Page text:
"Monday Musings” are designed to get quick, insightful thoughts based around three questions from those interested in strategy, from the most experienced and lauded, to our newest thinkers/writers.
1. Who had the greatest impact on you intellectually (whether through writing, mentorship, etc.)?
I have been shaped intellectually by a network of supporters and mentors—a long list of incredible individuals at different stages of my life, but I will mention just a few. Maram Epstein supported my quest to learn all-things-China, which began as an undergraduate, giving me the opportunity to produce a thesis in Chinese and offering mentoring and guidance long beyond my time in Oregon. In my first “real” job, I owe a particular debt of intellectual gratitude to Carla Robbins and Janine Davidson. Carla taught me how to write—and to write well—both academically rigorous and policy relevant pieces. And it was a series of conversations with Janine that cemented my intent to devote my professional life to the study of strategy and security in Greater China. All three women continue to inspire and fuel my intellectual growth.
2. What book (fiction, history, or academic) do you think best explains strategy?
To understand the nuanced interaction of ways and means with ends, I think there is no one better to read than the father of strategic theory, Thomas Schelling. In The Strategy of Conflict, he brilliantly and effortlessly traces the relationship between tactics and outcomes with a theory of how threats and/or promises combine with the conditioning of actor inter-dependencies. Insofar as such a tradition of strategic theory has continued, I have also found the works of M.L.R. Smith and John Stone (“Explaining Strategic Theory”) and Harry Yarger (Strategic Theory for the 21st Century) to be essential reading. Finally, as I am focused on China, there are few texts that adequately explain how Beijing conceptualizes strategy; relying on Chinese-language materials, notably the Science of Military Strategy (战略学), is essential but should be caveated as scholarship that draws significantly upon the Western academic tradition of strategy and statecraft.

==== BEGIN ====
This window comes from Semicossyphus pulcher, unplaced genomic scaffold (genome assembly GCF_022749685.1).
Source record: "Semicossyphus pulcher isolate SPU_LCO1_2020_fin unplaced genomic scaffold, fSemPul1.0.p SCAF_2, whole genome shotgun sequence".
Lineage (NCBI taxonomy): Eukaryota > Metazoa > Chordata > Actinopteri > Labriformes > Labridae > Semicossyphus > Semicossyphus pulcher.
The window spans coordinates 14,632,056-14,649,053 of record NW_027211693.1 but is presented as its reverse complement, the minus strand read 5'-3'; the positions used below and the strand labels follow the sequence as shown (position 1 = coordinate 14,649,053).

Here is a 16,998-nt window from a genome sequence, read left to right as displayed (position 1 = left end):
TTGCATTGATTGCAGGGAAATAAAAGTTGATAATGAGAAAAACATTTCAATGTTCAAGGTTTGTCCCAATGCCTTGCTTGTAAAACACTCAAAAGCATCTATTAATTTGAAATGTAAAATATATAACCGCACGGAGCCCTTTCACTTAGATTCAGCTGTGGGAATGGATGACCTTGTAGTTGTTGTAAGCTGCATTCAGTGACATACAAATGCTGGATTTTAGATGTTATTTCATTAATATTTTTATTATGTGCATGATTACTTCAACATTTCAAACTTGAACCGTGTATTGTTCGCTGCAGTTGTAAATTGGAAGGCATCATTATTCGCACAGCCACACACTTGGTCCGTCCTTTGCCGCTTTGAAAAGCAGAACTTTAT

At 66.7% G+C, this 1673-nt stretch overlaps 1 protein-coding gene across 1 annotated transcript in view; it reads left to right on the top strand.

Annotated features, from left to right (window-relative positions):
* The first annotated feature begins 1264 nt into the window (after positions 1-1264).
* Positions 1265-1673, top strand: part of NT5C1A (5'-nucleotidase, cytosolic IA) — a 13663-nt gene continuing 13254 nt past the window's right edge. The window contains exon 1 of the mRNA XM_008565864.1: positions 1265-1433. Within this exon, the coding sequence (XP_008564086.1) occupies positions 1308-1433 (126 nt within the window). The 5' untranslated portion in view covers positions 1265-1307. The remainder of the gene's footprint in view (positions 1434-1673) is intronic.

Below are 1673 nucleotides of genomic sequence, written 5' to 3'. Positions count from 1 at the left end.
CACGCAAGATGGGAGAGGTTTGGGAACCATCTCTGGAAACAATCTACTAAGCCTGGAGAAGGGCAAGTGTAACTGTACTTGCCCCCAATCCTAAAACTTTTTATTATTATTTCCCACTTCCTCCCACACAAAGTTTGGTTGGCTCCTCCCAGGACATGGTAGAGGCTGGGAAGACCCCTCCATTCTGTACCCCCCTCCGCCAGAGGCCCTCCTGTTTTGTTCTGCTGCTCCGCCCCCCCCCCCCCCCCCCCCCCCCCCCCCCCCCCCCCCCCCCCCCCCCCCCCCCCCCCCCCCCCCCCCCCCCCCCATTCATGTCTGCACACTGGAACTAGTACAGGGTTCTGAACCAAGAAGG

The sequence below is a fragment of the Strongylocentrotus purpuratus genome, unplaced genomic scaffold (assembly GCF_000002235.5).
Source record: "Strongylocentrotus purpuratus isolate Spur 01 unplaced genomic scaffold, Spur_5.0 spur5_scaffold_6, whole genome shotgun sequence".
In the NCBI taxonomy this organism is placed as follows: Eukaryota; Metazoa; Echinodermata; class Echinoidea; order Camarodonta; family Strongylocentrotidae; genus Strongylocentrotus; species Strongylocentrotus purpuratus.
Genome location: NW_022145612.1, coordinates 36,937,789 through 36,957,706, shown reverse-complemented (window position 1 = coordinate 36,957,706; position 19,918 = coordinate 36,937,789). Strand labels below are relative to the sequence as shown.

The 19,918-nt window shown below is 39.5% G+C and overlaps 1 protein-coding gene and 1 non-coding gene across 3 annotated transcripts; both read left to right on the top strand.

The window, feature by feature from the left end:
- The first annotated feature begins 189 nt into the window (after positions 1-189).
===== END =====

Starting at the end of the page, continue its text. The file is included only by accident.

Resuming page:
3. What do you want your legacy to be?
At first, I found myself wondering if I am too early in my career to be thinking about a legacy. But a legacy does not need to be something handed down only at the end of one’s career. If I am able to help others think more deeply about the complexities of contemporary Chinese strategy and the cross-Strait relationship, and to encourage others to contribute to these important discussions, this will be a legacy I will be proud to claim.
Lauren Dickey is a PhD candidate in War Studies at King’s College London and the National University of Singapore where her research focuses on Chinese strategy toward Taiwan. She is also a member of the Pacific Forum Young Leaders Program at the Center for Strategic and International Studies (CSIS).
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